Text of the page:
May 23, 2016 / 9:10 PM / 3 years ago

'Remain' leading 'Leave' by 13 percent points ahead of UK's EU referendum - ORB poll

A girl runs past a Vote Leave sign, protruding from the garden of a house in Altrincham, northern England, Britain May 2, 2016. REUTERS/Phil Noble

LONDON (Reuters) - The “Remain” camp holds a 13-point lead over “Leave” rivals in Britain’s EU referendum campaign, after winning support for the first time from a majority of men, those aged over 65 and Conservative voters, according to a poll published on Tuesday.

The ORB survey for the Daily Telegraph newspaper found that among those who definitely plan to vote in the June 23 referendum, support for remaining in the union stood at 55 percent while backing for a British exit was at 42 percent.

The three voter groups of men, older people and Tory supporters had all favoured leaving the European Union when they were surveyed in March, the newspaper said, but a majority of each now backed “Remain”.

Pensioners, previously considered to be the most consistent Brexit supporters, now narrowly favoured staying in the union the survey found, with 52 percent of the over-65s intending to vote to “Remain” and 44 percent backing “Leave”.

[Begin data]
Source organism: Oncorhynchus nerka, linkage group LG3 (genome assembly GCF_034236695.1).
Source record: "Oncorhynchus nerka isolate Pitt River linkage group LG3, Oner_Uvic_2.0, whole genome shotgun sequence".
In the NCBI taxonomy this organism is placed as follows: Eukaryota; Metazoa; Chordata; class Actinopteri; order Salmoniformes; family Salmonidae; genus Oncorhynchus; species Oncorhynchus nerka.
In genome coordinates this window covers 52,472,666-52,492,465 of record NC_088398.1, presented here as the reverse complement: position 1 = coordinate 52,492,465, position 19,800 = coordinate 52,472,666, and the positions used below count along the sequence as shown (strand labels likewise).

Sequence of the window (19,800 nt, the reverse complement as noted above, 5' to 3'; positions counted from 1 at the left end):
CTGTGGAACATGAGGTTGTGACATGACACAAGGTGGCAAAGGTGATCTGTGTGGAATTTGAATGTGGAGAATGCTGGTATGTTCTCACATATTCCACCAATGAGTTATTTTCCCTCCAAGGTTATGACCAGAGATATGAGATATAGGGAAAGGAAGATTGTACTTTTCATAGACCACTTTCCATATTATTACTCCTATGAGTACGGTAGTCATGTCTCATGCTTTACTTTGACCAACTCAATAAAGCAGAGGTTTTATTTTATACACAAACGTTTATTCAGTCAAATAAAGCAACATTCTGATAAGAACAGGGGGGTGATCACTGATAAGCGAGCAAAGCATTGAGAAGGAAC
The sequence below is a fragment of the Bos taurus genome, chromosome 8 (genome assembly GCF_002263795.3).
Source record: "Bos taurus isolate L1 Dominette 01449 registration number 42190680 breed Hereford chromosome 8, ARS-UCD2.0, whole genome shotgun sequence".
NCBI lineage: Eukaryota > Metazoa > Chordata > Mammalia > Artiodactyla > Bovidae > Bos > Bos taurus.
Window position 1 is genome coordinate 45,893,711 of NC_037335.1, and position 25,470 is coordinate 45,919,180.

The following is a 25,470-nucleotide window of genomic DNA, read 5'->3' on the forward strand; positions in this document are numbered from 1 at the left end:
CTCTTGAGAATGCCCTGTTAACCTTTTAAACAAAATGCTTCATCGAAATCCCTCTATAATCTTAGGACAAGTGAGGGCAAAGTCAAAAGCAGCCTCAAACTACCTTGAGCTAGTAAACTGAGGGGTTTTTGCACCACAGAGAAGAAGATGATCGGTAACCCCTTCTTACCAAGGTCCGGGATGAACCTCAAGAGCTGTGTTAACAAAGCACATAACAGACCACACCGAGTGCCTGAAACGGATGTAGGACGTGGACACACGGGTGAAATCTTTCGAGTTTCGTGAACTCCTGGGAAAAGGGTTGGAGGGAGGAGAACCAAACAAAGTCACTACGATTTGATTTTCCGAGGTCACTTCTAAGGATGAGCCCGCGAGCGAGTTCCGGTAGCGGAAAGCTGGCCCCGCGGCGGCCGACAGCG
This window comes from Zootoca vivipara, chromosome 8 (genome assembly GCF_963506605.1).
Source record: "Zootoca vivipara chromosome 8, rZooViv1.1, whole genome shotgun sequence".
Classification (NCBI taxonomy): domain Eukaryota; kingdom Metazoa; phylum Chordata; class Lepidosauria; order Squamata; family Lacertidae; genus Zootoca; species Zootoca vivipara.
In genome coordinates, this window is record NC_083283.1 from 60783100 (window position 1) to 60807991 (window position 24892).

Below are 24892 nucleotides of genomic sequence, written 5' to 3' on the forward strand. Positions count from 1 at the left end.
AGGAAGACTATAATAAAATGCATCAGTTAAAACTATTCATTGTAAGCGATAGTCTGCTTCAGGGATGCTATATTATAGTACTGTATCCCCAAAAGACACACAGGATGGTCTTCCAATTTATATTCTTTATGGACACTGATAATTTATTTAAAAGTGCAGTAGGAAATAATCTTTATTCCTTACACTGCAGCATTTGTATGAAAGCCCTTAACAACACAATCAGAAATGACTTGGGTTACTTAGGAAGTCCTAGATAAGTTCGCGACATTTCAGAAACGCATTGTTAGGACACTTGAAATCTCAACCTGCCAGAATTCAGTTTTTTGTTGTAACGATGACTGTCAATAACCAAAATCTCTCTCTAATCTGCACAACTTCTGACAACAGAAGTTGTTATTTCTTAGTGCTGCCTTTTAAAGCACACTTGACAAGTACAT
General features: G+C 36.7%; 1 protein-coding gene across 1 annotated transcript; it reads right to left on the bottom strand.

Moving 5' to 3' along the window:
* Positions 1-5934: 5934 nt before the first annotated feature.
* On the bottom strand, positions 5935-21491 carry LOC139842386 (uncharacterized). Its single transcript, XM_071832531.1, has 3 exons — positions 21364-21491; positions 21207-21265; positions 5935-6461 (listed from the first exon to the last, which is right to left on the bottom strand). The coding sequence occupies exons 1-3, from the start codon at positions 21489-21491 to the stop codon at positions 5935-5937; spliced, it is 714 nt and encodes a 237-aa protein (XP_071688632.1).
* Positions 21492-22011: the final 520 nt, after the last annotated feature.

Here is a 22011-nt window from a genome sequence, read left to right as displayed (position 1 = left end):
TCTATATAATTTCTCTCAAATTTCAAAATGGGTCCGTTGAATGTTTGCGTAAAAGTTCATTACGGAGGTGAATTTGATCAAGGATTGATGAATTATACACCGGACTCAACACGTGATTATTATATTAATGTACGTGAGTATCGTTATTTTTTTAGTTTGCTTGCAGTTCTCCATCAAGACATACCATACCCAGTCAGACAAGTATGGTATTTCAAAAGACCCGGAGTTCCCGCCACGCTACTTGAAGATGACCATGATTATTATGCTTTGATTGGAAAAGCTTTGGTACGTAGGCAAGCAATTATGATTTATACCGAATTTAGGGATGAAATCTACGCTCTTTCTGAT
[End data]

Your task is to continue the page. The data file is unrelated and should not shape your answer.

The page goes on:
Amongst all voters, those wanting to stay in the European Union had a 20-point lead with 58 per cent of voters saying they backed the pro-EU campaign, the survey of 800 voters carried out between May 18 and 22 found.

The proportion of voters undecided or likely to change their minds stood at 16 percent, up one percentage point from its May 16 poll, but down 8 points from March.

ORB pollster Johnny Heald said the undecideds, when pushed, were twice as likely to be considering “Remain” over Brexit.

“Evidence from other referendums in countries such as Ireland and Canada indicate that those who tell pollsters they don’t know how they will vote in the end are significantly more likely to support the status quo as they have not been convinced by the arguments to leave in this case,” he said.

However, he said the Remain campaign needed younger people to turn out to vote, something they were traditionally less likely to do than older people.

Reporting by Parikshit Mishra in Bengaluru and Paul Sandle in London; Editing by John Stonestreet, Peter Cooney and Michael Holden

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